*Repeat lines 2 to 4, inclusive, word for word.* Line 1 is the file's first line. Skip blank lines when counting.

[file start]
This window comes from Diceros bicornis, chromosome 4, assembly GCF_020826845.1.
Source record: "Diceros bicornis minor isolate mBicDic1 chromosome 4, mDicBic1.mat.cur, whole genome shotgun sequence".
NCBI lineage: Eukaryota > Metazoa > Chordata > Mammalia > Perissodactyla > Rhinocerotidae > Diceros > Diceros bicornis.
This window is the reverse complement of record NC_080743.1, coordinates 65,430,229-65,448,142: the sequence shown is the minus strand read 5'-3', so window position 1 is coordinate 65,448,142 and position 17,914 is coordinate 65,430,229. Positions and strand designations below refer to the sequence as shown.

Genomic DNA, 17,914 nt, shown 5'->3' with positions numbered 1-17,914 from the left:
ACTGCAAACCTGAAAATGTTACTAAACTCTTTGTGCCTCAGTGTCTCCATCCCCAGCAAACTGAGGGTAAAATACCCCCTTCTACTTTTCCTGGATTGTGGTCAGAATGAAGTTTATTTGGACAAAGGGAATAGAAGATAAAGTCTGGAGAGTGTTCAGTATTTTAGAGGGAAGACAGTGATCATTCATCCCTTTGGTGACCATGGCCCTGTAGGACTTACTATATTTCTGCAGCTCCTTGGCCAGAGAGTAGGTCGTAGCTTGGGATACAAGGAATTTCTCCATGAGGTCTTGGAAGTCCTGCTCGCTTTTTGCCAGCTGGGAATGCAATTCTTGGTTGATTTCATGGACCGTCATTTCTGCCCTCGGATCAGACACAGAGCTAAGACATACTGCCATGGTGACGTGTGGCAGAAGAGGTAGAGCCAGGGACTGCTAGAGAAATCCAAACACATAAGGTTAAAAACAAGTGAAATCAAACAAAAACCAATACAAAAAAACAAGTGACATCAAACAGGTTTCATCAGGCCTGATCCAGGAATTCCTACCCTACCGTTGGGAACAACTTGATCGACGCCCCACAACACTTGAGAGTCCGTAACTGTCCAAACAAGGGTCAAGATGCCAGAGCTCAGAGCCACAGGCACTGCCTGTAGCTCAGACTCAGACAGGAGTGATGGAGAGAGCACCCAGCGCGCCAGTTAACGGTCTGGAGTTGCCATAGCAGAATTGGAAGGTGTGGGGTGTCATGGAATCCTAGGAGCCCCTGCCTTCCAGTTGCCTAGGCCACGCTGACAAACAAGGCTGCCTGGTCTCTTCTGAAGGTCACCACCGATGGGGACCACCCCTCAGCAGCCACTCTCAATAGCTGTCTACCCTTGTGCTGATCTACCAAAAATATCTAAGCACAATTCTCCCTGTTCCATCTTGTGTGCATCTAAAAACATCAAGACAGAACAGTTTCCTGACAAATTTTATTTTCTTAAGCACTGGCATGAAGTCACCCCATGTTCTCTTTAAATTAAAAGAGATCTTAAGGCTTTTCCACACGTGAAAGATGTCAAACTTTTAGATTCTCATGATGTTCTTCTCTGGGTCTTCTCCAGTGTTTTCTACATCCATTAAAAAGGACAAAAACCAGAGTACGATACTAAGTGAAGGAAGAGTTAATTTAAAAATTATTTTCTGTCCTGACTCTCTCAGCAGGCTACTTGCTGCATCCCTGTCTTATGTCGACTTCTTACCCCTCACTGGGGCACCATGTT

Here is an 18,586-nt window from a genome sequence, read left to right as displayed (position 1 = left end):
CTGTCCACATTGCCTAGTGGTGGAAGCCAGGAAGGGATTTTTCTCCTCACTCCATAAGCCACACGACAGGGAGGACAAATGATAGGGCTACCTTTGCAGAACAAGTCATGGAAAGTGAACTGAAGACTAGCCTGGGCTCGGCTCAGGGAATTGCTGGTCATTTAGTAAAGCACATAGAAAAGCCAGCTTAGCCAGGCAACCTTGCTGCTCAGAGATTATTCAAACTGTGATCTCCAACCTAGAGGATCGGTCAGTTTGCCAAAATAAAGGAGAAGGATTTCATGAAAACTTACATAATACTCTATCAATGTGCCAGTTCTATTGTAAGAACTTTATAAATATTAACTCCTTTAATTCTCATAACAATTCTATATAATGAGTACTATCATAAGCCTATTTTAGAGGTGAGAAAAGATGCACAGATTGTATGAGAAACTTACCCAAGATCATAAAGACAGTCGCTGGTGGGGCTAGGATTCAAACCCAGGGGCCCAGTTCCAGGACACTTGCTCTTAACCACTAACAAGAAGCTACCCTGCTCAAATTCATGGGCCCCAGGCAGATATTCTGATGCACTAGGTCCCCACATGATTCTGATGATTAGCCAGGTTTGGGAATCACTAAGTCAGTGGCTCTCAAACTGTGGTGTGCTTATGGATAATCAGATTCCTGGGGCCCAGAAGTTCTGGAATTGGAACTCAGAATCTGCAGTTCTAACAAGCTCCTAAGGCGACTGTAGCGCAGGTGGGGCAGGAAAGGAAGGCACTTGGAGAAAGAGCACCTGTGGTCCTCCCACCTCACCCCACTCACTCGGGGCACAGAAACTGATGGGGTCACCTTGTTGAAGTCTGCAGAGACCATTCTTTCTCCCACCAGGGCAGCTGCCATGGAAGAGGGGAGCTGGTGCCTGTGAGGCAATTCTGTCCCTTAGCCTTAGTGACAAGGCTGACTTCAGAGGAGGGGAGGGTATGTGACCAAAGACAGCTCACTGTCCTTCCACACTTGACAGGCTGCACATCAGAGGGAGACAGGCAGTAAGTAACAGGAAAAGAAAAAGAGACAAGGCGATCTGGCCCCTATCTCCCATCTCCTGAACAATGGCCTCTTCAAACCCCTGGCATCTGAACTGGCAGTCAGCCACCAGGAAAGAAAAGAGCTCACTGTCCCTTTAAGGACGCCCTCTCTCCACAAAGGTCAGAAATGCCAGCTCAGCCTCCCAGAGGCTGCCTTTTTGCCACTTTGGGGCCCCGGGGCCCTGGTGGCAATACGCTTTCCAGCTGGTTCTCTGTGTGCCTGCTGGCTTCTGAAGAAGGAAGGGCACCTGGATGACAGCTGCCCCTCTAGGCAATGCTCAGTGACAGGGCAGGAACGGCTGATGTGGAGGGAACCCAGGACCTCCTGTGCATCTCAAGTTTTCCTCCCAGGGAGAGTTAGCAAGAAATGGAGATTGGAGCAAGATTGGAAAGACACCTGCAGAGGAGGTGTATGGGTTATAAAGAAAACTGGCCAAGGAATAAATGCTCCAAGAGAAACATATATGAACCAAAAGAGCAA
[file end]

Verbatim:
Source record: "Diceros bicornis minor isolate mBicDic1 chromosome 4, mDicBic1.mat.cur, whole genome shotgun sequence".
NCBI lineage: Eukaryota > Metazoa > Chordata > Mammalia > Perissodactyla > Rhinocerotidae > Diceros > Diceros bicornis.
This window is the reverse complement of record NC_080743.1, coordinates 65,430,229-65,448,142: the sequence shown is the minus strand read 5'-3', so window position 1 is coordinate 65,448,142 and position 17,914 is coordinate 65,430,229. Positions and strand designations below refer to the sequence as shown.